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Changes in illicit drug use and markets with the COVID-19 pandemic and associated restrictions: findings from the Ecstasy and Related Drugs Reporting System, 2016-20
Price, O and Man, N and Bruno, R and Dietze, P and Salom, C and Lenton, S and Grigg, J and Gibbs, D and Wilson, T and Degenhardt, L and Chan, R and Thomas, N and Peacock, A, Changes in illicit drug use and markets with the COVID-19 pandemic and associated restrictions: findings from the Ecstasy and Related Drugs Reporting System, 2016-20, Addiction pp. 1-13. ISSN 0965-2140 (2021) [Refereed Article]
© 2021 Society for the Study of Addiction
Aims: To describe (i) self-reported changes in drug use and (ii) trends in price, perceived availability, and perceived purity of illicit drugs, among people who regularly use ecstasy/ 3,4-methylenedioxymethamphetamine (MDMA) and other illicit stimulants in Australia following COVID-19 and associated restrictions.
Design: Annual interviews with cross-sectional sentinel samples conducted face-to-face in 2016-19 and via video conferencing or telephone in 2020. Data were collected via an interviewer-administered structured questionnaire.
Setting: Australian capital cities.
Participants: Australians aged 16 years or older who used ecstasy/MDMA and other illicit stimulants on a monthly or more frequent basis and resided in a capital city, recruited via social media and word-of-mouth (n ~ 800 each year).
Measurements: Key outcome measures were self-reported illicit drug market indicators (price, purity and availability) and, in 2020 only, perceived change in drug use (including alcohol and tobacco) since March 2020 and reasons for this change.
Findings: For most drugs, participants reported either no change or a reduction in their use since COVID-19 restrictions were introduced. Ecstasy/MDMA was the drug most frequently cited as reduced in use (n = 552, 70% of those reporting recent use), mainly due to reduced opportunities for socialization. While market indicators were largely stable across most drugs, the odds of perceiving MDMA capsules as 'high' in purity decreased compared with 2016-19 [adjusted odds ratio (aOR) = 0.72, 95% confidence interval (CI) = 0.53-0.99], as did perceiving them as 'easy' to obtain (aOR = 0.42, CI = 0.26-0.67). The odds of perceiving cocaine and methamphetamine crystal as 'easy' to obtain also decreased (aOR = 0.67, CI = 0.46-0.96 and aOR = 0.12, CI = 0.04-0.41, respectively).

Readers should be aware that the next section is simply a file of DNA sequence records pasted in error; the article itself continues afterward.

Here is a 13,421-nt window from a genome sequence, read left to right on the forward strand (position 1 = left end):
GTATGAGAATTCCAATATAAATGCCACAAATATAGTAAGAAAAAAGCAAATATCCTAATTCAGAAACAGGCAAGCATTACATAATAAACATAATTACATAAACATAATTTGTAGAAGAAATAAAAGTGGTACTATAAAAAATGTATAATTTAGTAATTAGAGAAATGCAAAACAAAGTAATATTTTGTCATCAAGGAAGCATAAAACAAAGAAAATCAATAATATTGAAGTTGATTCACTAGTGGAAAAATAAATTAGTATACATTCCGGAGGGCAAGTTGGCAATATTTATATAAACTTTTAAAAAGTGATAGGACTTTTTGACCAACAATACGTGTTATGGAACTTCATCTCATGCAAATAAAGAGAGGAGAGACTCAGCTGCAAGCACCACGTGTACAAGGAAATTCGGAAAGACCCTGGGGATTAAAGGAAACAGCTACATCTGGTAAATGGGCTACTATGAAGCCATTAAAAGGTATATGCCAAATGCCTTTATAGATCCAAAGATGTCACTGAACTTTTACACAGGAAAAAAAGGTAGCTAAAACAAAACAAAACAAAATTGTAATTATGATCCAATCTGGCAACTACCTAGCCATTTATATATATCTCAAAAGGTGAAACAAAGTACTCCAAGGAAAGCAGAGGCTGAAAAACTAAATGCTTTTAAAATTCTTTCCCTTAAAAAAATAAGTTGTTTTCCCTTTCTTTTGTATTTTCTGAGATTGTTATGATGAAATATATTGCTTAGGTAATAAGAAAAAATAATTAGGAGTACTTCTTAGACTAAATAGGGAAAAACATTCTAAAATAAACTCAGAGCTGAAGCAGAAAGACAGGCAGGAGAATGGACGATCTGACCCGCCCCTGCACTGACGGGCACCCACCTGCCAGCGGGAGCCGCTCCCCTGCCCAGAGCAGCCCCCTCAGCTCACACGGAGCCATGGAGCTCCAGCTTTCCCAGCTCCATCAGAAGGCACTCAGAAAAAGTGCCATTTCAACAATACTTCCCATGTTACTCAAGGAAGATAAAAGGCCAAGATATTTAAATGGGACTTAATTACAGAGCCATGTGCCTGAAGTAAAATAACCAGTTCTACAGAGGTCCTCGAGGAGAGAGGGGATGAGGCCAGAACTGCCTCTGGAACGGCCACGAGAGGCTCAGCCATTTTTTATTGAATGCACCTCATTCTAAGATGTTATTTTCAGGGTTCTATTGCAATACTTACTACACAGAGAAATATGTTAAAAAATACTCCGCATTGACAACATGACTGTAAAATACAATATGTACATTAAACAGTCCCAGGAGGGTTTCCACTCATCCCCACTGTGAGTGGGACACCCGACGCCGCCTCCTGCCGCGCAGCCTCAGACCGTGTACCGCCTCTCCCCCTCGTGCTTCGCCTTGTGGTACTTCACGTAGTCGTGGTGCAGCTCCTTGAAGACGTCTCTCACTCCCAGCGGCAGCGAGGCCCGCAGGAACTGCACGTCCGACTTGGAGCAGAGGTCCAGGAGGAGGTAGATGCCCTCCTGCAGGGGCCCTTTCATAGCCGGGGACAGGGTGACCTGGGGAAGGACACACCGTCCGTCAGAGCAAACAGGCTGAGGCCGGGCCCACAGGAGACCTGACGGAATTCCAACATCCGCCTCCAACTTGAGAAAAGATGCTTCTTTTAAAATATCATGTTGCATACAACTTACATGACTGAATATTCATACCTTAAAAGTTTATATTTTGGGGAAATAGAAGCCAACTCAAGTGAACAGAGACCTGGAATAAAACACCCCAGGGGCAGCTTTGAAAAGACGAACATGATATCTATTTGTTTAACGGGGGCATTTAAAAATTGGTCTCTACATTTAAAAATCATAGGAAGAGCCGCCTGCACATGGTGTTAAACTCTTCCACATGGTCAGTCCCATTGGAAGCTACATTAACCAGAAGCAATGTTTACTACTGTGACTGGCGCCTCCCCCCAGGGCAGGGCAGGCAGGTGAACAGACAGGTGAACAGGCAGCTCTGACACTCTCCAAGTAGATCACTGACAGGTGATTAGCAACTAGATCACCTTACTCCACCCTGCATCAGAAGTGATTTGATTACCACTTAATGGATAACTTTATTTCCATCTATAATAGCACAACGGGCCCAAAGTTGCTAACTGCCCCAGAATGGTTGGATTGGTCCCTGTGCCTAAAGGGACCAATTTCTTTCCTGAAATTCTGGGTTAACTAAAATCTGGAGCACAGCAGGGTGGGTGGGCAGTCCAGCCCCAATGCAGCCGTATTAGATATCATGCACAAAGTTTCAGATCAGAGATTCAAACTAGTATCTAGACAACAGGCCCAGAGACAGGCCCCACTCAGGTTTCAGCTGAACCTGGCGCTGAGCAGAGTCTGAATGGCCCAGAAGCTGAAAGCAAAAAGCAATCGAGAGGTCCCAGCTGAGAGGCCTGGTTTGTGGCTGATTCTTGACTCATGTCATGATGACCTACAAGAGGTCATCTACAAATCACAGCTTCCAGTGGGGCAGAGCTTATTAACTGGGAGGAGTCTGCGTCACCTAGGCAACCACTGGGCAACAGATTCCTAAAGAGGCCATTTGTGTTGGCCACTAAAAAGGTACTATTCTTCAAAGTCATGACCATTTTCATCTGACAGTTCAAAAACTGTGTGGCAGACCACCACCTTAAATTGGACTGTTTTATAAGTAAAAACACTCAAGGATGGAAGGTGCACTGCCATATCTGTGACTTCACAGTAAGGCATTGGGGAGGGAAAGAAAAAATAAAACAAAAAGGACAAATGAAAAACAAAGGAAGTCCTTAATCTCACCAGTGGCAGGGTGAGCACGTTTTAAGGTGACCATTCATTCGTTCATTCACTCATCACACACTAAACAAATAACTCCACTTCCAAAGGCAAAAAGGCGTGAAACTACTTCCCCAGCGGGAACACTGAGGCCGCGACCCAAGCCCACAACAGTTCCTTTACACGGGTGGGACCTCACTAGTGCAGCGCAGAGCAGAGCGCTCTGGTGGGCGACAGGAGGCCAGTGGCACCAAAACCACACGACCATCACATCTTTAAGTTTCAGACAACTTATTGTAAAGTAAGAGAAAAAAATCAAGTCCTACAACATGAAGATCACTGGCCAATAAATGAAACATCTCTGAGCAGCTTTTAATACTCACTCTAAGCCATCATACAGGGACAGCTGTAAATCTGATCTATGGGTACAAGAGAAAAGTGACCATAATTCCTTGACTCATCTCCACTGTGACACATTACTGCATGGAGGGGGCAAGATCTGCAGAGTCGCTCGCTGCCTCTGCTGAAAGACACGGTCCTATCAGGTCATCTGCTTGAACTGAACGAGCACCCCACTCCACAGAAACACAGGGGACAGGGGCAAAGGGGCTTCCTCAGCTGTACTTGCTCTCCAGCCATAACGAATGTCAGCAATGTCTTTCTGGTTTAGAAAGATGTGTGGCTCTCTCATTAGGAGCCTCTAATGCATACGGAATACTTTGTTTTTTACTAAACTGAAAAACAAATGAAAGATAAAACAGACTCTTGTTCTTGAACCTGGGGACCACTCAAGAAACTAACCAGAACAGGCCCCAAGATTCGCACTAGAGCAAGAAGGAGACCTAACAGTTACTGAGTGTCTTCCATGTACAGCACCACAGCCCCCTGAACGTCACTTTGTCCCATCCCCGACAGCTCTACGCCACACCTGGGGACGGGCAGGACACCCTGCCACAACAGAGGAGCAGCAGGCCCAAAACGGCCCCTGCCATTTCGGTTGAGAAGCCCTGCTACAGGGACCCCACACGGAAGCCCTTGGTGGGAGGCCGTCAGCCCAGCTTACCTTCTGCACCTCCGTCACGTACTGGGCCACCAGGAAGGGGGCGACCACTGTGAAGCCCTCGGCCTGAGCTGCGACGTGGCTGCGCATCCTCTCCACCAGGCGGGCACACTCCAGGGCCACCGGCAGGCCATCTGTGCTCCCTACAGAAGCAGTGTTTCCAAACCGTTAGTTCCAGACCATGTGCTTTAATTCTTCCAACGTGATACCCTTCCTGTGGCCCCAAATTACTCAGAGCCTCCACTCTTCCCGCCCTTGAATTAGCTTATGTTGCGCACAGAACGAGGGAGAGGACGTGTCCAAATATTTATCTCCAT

Conclusions: After COVID-19-related restrictions were introduced in Australia, use of ecstasy/MDMA, related stimulants and other licit and illicit drugs mainly appeared to remain stable or decrease, primarily due to impediments to socialization.
|Item Type:||Refereed Article|
|Keywords:||big events, COVID-19, MDMA, drug markets, harms, illicit drug, pandemic|
|Research Group:||Biological psychology|
|Research Field:||Behavioural neuroscience|
|Objective Group:||Public health (excl. specific population health)|
|Objective Field:||Substance abuse|
|UTAS Author:||Bruno, R (Associate Professor Raimondo Bruno)|
|UTAS Author:||Wilson, T (Ind Yalei Wilson)|
|UTAS Author:||Peacock, A (Miss Amy Peacock)|
|Web of Science® Times Cited:||16|
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